Friday, August 19, 2005

An Iraq War without a plan

These are two obvious differing sides to the war. What I would like to see (and will email fellow bloggers on) is there needs to be some type of plan or timetable set in motion that states some parameters on how long or when American troops should come home. There are different variables to this, and no one answer is perfect. So with that in mind, I suggest we set a timetable in the future, a marker point, for the supposed war strategy to improve, assuming it has declined. Opposers of the war cannot expect our troops just to drop everything and head home immediately. Supporters cannot expect frustrated family members to wait out a campaign without a hint of any Iraqi seperation.

Anti-war
The real dagger pointed at the heart of the War Party isn't the Democratic mobilization that is even now gathering to bring down the GOP, it's the people Hagel's been talking to back in Nebraska, all of them rock-solid Republicans. They will prove decisive in putting the war plans of the neocons on indefinite hold:

"Hagel said even some who had previously backed Bush strongly on Iraq now felt deep unease. 'The feeling that I get back here, looking in the eyes of real people, where I knew where they were two years ago or a year ago – they've changed,' he said. 'These aren't people who ebb and flow on issues. These are rock-solid, conservative Republicans who love their country, support the troops, and support the president.'"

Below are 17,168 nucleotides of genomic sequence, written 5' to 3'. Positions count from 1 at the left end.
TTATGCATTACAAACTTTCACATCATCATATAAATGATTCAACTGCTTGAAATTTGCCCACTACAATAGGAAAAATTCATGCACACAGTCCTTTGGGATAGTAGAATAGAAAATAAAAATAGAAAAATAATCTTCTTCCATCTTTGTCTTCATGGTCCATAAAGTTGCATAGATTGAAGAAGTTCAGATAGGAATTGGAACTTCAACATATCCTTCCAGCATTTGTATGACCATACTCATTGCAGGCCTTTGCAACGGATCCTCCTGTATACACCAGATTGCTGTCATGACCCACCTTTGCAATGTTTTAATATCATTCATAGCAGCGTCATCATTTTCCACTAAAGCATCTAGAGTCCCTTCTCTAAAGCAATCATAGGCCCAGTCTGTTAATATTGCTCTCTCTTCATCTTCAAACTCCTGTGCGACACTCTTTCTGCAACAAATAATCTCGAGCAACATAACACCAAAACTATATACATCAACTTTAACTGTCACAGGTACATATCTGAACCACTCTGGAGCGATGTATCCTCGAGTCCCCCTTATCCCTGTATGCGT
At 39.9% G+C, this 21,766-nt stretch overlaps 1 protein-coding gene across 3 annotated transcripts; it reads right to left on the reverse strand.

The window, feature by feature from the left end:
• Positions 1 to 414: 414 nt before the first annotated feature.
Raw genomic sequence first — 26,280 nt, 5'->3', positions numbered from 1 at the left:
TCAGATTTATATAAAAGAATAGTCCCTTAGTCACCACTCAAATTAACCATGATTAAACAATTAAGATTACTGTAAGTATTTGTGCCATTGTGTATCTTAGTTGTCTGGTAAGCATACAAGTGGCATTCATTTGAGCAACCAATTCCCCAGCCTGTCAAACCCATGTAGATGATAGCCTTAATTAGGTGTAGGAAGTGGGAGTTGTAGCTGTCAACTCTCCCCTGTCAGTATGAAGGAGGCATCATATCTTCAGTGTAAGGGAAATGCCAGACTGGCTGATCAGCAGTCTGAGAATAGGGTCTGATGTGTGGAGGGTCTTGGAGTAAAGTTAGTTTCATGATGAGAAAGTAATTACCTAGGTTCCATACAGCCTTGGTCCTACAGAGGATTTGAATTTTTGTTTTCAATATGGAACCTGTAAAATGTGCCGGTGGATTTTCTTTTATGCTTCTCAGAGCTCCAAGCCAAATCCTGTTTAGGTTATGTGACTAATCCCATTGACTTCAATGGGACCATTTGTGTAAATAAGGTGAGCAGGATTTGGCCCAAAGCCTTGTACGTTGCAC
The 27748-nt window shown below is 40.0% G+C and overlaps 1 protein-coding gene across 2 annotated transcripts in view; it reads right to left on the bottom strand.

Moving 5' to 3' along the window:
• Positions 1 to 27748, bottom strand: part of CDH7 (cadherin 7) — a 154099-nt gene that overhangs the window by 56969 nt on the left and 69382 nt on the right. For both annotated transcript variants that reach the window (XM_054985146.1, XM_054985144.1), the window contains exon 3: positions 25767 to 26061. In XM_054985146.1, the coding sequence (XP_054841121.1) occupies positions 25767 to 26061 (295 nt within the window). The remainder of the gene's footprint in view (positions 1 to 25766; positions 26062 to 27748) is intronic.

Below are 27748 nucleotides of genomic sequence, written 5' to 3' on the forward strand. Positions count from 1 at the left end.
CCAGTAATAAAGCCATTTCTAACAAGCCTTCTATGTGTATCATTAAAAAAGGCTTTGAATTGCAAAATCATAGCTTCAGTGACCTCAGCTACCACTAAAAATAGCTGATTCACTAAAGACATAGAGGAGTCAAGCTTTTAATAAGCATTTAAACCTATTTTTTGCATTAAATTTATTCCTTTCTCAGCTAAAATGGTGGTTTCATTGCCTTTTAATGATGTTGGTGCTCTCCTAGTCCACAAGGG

The neocon radio screamers and the Fox News bleach blondes are always carrying on about how it's "the Left" and "the leftists" who are driving rising antiwar sentiment across the country, but if you look at the polls, it just isn't true. Paul Hackett, an Iraq war veteran and a Democrat running in a heavily Republican district, almost beat the GOP candidate in a special congressional election in Ohio, winning 48 percent of the vote, against the 52 percent won by Rob Portman, the Republican incumbent in 2004.


Victor Davis Hanson
Third and most important, is the battlefield, the final adjudicator of political disagreement. War more often creates political reality, rather than politics determining the course of the war. If the United States winds down its presence, curtails its losses while Iraqis beat the terrorists and ensure a democratic government, then the victory, to paraphrase John F. Kennedy, will still have a thousand fathers. WMD controversies will be a distant memory.

But if the insurrection increases, topples the government, and we withdraw from a new Lebanon, then the Iraqi defeat will be an orphan.

My own view remains absolutely unchanged — that we were right, in both a practical and a moral sense, in removing Saddam, that despite depressing lows and giddy highs, the democratic reconstruction of Iraq will work out, that an emerging constitutional government will make both Americans safer and the Middle East in general more stable, that preexisting jihadists are flocking to Iraq and being defeated rather than being created ex nihilo, that anti-Americanism will gradually subside in the Muslim world as millions see that we are consistent in our support of democratic reform, that the United States military has proved itself the preeminent fighting force in the world today and is on the offensive in Iraq and winning a difficult asymmetrical campaign, and that old allies in Europe and Japan and new ones from India to Russia will slowly come to appreciate American constancy and leadership as never before.

But I am not na├»ve enough to think that most Americans at this moment would agree with all — or any — of that.

1 comment:

Lo said...

Victor Davis Hanson is a genius. (bowing down)

What's your opinion, Bouncie?